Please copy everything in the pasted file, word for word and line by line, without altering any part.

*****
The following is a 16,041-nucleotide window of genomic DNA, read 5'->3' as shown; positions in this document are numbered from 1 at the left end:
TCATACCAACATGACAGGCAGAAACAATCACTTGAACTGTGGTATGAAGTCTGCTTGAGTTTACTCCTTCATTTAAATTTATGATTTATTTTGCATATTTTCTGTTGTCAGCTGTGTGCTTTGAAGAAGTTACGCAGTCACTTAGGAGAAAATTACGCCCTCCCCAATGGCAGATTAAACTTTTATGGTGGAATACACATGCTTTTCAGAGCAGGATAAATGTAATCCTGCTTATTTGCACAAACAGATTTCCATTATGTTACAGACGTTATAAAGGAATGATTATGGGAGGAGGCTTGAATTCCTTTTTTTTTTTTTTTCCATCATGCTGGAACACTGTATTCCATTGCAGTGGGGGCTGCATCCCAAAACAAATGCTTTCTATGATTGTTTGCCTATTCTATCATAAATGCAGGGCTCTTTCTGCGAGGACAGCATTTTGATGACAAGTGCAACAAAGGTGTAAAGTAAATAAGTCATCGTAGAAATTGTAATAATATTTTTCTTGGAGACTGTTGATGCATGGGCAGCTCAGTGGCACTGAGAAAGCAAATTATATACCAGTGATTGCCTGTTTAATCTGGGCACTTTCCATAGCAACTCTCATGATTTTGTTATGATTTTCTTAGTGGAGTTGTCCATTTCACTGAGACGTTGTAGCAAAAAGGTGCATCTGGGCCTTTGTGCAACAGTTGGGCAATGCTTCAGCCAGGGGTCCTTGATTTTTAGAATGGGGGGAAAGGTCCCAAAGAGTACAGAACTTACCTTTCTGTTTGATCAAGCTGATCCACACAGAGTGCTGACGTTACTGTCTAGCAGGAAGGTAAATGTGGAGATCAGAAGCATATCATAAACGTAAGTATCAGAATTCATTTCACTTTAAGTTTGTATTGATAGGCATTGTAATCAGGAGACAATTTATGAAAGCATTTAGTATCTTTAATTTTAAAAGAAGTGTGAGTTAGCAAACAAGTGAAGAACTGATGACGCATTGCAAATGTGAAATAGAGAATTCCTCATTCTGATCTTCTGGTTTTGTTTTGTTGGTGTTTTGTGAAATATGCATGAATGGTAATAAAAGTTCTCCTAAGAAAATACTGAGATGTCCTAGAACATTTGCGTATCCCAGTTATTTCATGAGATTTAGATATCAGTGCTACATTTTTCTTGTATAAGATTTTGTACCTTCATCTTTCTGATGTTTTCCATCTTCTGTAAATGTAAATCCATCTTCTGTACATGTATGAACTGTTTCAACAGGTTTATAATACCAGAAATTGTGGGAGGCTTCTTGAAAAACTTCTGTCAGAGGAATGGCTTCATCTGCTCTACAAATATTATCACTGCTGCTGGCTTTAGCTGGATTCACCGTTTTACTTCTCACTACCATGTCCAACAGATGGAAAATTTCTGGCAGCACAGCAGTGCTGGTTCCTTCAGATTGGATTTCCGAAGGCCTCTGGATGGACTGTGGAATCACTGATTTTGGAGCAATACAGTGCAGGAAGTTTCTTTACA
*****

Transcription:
The following is a 16,041-nucleotide window of genomic DNA, read 5'->3' as shown; positions in this document are numbered from 1 at the left end:
TCATACCAACATGACAGGCAGAAACAATCACTTGAACTGTGGTATGAAGTCTGCTTGAGTTTACTCCTTCATTTAAATTTATGATTTATTTTGCATATTTTCTGTTGTCAGCTGTGTGCTTTGAAGAAGTTACGCAGTCACTTAGGAGAAAATTACGCCCTCCCCAATGGCAGATTAAACTTTTATGGTGGAATACACATGCTTTTCAGAGCAGGATAAATGTAATCCTGCTTATTTGCACAAACAGATTTCCATTATGTTACAGACGTTATAAAGGAATGATTATGGGAGGAGGCTTGAATTCCTTTTTTTTTTTTTTTCCATCATGCTGGAACACTGTATTCCATTGCAGTGGGGGCTGCATCCCAAAACAAATGCTTTCTATGATTGTTTGCCTATTCTATCATAAATGCAGGGCTCTTTCTGCGAGGACAGCATTTTGATGACAAGTGCAACAAAGGTGTAAAGTAAATAAGTCATCGTAGAAATTGTAATAATATTTTTCTTGGAGACTGTTGATGCATGGGCAGCTCAGTGGCACTGAGAAAGCAAATTATATACCAGTGATTGCCTGTTTAATCTGGGCACTTTCCATAGCAACTCTCATGATTTTGTTATGATTTTCTTAGTGGAGTTGTCCATTTCACTGAGACGTTGTAGCAAAAAGGTGCATCTGGGCCTTTGTGCAACAGTTGGGCAATGCTTCAGCCAGGGGTCCTTGATTTTTAGAATGGGGGGAAAGGTCCCAAAGAGTACAGAACTTACCTTTCTGTTTGATCAAGCTGATCCACACAGAGTGCTGACGTTACTGTCTAGCAGGAAGGTAAATGTGGAGATCAGAAGCATATCATAAACGTAAGTATCAGAATTCATTTCACTTTAAGTTTGTATTGATAGGCATTGTAATCAGGAGACAATTTATGAAAGCATTTAGTATCTTTAATTTTAAAAGAAGTGTGAGTTAGCAAACAAGTGAAGAACTGATGACGCATTGCAAATGTGAAATAGAGAATTCCTCATTCTGATCTTCTGGTTTTGTTTTGTTGGTGTTTTGTGAAATATGCATGAATGGTAATAAAAGTTCTCCTAAGAAAATACTGAGATGTCCTAGAACATTTGCGTATCCCAGTTATTTCATGAGATTTAGATATCAGTGCTACATTTTTCTTGTATAAGATTTTGTACCTTCATCTTTCTGATGTTTTCCATCTTCTGTAAATGTAAATCCATCTTCTGTACATGTATGAACTGTTTCAACAGGTTTATAATACCAGAAATTGTGGGAGGCTTCTTGAAAAACTTCTGTCAGAGGAATGGCTTCATCTGCTCTACAAATATTATCACTGCTGCTGGCTTTAGCTGGATTCACCGTTTTACTTCTCACTACCATGTCCAACAGATGGAAAATTTCTGGCAGCACAGCAGTGCTGGTTCCTTCAGATTGGATTTCCGAAGGCCTCTGGATGGACTGTGGAATCACTGATTTTGGAGCAATACAGTGCAGGAAGTTTCTTTACA